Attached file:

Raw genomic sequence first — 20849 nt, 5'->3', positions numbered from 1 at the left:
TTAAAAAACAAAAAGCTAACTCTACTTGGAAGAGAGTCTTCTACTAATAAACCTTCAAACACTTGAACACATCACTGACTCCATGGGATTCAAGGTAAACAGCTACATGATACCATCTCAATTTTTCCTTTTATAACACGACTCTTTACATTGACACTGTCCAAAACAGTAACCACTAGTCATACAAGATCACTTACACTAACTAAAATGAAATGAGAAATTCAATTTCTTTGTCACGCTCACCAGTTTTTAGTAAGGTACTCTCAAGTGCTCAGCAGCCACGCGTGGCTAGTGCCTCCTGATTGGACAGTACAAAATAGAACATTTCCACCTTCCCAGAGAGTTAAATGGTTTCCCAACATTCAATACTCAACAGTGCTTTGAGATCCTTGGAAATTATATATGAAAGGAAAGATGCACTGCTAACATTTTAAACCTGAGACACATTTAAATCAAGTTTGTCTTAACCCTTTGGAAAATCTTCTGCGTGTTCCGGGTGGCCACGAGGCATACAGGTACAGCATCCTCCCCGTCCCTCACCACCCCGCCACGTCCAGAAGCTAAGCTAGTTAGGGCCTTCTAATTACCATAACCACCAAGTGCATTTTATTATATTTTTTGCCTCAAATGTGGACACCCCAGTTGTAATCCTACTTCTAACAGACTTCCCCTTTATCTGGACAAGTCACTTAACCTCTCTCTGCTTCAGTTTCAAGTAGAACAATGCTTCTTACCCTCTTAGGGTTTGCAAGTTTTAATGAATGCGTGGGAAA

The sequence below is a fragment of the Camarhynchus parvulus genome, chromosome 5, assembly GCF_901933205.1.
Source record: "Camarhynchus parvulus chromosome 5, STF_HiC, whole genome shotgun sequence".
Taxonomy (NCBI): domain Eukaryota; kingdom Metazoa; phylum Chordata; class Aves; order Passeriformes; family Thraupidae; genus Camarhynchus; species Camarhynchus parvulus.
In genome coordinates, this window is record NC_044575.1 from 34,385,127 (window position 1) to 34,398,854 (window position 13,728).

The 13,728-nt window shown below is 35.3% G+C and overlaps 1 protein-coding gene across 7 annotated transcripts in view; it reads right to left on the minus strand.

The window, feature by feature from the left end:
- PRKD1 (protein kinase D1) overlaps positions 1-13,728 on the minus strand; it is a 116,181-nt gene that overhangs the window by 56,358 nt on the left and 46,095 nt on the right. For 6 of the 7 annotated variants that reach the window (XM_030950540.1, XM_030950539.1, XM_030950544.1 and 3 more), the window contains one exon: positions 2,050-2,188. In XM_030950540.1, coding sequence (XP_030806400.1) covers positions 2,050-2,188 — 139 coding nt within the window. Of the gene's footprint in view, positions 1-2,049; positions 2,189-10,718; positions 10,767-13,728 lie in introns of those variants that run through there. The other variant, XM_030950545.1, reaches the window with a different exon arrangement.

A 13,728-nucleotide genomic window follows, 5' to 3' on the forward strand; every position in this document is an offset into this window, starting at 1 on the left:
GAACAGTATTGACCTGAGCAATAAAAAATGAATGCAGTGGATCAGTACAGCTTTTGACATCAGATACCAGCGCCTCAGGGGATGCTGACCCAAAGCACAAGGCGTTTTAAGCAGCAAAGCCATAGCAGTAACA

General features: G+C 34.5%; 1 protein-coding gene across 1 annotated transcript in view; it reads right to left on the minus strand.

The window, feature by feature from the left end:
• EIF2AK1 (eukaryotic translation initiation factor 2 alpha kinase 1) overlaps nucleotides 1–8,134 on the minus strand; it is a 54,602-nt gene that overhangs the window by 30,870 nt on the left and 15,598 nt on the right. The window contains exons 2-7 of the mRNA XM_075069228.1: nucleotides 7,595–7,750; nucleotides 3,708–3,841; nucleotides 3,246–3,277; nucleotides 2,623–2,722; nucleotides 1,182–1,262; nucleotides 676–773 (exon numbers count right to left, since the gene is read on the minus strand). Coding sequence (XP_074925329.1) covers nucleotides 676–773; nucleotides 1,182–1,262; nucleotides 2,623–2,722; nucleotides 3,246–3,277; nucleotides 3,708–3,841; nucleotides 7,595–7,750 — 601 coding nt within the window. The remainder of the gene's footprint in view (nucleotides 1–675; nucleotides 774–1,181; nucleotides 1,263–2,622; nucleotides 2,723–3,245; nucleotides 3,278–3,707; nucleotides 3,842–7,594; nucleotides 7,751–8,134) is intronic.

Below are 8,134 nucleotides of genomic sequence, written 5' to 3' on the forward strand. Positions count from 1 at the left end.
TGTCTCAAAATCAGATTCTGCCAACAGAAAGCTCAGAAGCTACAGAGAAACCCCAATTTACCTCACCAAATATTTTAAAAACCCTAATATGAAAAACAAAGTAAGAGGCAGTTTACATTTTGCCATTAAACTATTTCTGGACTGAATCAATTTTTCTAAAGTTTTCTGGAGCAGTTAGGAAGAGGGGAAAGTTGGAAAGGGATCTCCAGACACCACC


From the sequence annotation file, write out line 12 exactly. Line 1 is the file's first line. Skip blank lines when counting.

General features: G+C 34.5%; 1 protein-coding gene across 1 annotated transcript in view; it reads right to left on the minus strand.